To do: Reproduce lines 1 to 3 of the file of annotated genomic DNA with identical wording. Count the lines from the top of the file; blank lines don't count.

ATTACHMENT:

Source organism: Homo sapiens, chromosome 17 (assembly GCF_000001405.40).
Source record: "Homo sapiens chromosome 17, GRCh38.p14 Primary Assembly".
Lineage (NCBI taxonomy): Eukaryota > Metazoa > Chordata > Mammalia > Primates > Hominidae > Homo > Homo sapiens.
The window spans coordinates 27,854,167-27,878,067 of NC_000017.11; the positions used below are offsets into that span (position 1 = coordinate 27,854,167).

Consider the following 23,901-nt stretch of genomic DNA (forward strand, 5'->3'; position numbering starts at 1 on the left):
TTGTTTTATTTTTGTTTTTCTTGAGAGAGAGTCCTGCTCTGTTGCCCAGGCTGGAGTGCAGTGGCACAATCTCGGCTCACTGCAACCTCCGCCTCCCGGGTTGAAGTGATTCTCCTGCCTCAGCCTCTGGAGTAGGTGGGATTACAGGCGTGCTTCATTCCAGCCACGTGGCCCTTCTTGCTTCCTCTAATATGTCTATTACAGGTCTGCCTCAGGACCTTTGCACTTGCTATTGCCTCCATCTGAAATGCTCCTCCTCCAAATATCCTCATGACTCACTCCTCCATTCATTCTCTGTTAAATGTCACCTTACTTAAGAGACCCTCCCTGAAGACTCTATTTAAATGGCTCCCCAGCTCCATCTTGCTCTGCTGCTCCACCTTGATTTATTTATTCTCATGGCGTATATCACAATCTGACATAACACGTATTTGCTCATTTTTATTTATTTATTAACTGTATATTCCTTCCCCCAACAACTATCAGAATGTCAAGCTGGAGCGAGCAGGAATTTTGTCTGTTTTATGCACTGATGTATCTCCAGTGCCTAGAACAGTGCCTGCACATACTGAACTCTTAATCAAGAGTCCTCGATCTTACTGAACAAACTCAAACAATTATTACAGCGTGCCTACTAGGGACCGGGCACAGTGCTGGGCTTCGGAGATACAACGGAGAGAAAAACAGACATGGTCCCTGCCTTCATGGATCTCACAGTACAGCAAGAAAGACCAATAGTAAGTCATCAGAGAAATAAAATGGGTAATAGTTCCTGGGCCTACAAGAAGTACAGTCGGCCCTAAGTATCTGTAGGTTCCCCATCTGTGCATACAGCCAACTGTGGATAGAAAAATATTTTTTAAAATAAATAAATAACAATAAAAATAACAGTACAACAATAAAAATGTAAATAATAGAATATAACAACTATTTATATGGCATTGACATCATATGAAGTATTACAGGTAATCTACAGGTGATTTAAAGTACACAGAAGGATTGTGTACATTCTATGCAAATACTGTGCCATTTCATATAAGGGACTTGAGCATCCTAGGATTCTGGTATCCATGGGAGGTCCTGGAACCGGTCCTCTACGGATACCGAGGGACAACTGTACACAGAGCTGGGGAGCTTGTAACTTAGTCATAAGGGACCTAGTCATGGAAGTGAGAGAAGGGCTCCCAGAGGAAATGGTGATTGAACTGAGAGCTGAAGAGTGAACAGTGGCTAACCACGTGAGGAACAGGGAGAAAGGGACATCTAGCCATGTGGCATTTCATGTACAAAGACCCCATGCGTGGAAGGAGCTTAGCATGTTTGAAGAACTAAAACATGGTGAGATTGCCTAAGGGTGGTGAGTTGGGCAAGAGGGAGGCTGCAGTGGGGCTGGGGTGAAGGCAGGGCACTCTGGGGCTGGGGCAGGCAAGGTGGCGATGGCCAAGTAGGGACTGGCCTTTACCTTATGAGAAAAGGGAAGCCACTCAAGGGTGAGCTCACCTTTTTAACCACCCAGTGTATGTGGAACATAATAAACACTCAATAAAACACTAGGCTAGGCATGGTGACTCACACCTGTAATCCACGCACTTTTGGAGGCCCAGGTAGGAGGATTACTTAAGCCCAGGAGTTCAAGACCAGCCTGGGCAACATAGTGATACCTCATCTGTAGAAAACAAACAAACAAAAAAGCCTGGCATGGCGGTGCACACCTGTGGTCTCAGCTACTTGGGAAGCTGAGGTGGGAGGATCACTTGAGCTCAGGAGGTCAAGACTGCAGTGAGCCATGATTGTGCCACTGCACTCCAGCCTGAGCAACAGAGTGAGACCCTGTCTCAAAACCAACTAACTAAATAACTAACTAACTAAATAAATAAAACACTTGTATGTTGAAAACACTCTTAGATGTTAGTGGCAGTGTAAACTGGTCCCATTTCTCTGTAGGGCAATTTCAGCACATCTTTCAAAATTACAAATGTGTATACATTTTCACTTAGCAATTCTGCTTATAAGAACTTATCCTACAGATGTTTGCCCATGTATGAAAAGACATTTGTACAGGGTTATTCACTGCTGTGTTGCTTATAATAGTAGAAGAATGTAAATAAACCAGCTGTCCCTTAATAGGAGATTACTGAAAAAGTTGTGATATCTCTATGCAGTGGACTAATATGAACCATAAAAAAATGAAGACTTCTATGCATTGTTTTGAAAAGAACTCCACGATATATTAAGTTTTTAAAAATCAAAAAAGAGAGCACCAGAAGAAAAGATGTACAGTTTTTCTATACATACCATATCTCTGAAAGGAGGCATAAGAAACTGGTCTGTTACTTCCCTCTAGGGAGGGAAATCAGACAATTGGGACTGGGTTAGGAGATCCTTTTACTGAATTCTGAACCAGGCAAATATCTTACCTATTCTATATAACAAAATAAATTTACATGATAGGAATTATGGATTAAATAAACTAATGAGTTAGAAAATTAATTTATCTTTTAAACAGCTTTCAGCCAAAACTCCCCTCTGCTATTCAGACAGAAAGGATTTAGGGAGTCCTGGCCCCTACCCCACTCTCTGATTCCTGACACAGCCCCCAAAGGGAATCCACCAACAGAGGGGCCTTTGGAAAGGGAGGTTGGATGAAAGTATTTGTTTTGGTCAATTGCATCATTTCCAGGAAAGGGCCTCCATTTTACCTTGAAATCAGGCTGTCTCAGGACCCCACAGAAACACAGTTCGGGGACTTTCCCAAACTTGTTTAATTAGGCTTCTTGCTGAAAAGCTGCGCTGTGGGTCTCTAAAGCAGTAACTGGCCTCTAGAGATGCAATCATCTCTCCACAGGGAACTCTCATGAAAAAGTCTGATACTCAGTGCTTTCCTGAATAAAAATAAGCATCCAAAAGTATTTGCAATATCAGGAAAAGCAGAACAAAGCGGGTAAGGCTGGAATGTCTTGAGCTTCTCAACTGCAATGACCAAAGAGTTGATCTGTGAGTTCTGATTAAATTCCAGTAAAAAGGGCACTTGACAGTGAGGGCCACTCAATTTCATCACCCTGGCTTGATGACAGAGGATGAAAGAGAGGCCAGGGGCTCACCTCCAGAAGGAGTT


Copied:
Source organism: Homo sapiens, chromosome 17 (assembly GCF_000001405.40).
Source record: "Homo sapiens chromosome 17, GRCh38.p14 Primary Assembly".
Lineage (NCBI taxonomy): Eukaryota > Metazoa > Chordata > Mammalia > Primates > Hominidae > Homo > Homo sapiens.